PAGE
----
When they need a relational database, software developers and system administrators often choose MySQL or PostgreSQL. For a lighter and simpler solution, however, developers should consider SQLite. It's used in so many open source and commercial products that SQLite is considered the most deployed SQL database engine in the world. This article will help you get started with SQLite and use it in your programs and scripts.
You can get optimum performance from your database by tuning your system in three areas: the hardware, the database, and the database server. Each increasingly more specialized than the last, with the tuning of the actual database server being unique to the software being used. If you're already familiar with tuning MySQL databases, you'll find tuning a PostgreSQL database server to be similar, but with some key differences to watch out for.
People putting together web applications often overlook PostgreSQL in favor of MySQL, yet PostgreSQL is enterprise-ready and has been used by familiar names such as Instagram and Disqus. One advantage is a license that grants the right to use, copy, modify, and distribute the software as long as the relevant copyright notices are maintained, and that doesn't force projects that use PostgreSQL to be released as open source code. You can use PostgreSQL and PHP to build a dynamic web site with data residing in a PostgreSQL database, and if you are familiar with using PHP to communicate with MySQL, it is relatively easy to make the transition to Postgres. If you don't know anything about PostgreSQL, start by reading PostgreSQL Administration for MySQL Admins to learn how to install PostgreSQL and create a simple database.
Storing arrays in database fields provides a number of challenges, but also a number of opportunities for RDBMS developers. We'll illustrate some of those issues using PostgreSQL as an example, but the principles can be applied to other database systems as well, including MySQL.
When people think about deploying an open source web ecosystem, they often choose Linux, along with Apache, PHP, and the MySQL database. However, MySQL isn't the only mature and feature-rich open source option; rival PostgreSQL can be an equally good choice. While the two are both relational databases, they differ when it comes to implementation details. But don't worry – if you know how to manage MySQL, you can learn how to handle PostgreSQL fairly quickly.
If you're a system administrator, chances are you use programs that interface with databases every day. One great advantage of open source software is that you can modify your applications' code to customize it for your needs. If your application uses PostgreSQL on the back end, it's not hard to access your database from a variety of languages. Here's how to get started, whether your code is in C, C++, PHP, Tcl, Python, or Perl.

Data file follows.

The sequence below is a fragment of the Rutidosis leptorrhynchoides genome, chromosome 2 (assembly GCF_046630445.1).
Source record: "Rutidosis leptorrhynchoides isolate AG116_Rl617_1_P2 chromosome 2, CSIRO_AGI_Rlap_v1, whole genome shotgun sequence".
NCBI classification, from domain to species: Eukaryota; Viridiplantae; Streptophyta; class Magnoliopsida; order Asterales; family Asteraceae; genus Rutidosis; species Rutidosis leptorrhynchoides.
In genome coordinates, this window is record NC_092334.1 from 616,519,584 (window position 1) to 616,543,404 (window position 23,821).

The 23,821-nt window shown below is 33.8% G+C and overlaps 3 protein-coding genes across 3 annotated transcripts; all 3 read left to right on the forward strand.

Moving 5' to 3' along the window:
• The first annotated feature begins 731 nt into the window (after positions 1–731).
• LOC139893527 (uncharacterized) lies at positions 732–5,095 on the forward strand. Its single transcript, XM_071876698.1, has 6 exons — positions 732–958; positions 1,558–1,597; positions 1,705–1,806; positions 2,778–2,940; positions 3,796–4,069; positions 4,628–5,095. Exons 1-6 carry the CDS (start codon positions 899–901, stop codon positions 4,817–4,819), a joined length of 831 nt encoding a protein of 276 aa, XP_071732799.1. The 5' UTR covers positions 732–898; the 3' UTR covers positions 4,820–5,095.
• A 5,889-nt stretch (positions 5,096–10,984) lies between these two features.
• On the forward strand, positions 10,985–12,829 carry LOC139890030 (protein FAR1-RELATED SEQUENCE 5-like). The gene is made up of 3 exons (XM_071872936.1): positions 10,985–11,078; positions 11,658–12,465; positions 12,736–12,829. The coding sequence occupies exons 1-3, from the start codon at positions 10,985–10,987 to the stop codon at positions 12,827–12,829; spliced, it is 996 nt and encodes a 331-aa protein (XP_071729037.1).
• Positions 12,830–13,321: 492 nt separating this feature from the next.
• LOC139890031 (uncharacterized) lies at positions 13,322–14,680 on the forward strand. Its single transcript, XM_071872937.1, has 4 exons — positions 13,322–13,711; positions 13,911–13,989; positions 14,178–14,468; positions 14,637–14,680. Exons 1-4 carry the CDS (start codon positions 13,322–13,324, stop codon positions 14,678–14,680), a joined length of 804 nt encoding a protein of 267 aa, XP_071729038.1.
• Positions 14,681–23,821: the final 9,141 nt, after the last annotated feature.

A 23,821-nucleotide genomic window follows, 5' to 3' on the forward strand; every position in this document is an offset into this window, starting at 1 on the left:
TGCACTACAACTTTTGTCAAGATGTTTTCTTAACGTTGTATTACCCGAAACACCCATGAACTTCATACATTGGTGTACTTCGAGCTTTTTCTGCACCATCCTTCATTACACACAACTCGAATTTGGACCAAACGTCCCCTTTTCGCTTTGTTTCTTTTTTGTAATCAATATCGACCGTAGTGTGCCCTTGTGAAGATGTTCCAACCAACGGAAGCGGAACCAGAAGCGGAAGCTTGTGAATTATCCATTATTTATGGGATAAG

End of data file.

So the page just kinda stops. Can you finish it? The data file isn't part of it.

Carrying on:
The PostgreSQL relational database management system (RDBMS) extends the standard SQL3 it implements with several conveniences for application development. Among the most useful extensions are window functions, which perform a calculation across a set of table rows that are somehow related to the current row.
By using MySQL replication, you can distribute MySQL queries over multiple servers to improve application performance, provide high availability (HA), and distribute data across diverse physical locations. The process involves one or more master servers, which send databases or tables asynchronously to slave servers. For all of its potential benefits, MySQL replication can cause serious trouble, especially in complex environments. Follow the advice here to get off to a healthy start.
When you're choosing a database, you're making a long-term decision, because changing your mind later is difficult and expensive. You want to get it right the first time. Two popular open source databases, MySQL and PostgreSQL, are often the final two candidates when admins are preparing a new rollout. This high-level overview of these two open source powerhouses should help you choose which is more appropriate for your needs.
Database programmers and administrators often need to design SQL queries against database structures with which they're not intimately familiar. By using a visual query designer, programmers and admins can cut down on coding errors and save time. FOSS tool phpMyAdmin offers a simple builder that can help anyone design MySQL queries. Here's how to get started designing basic queries visually in phpMyAdmin.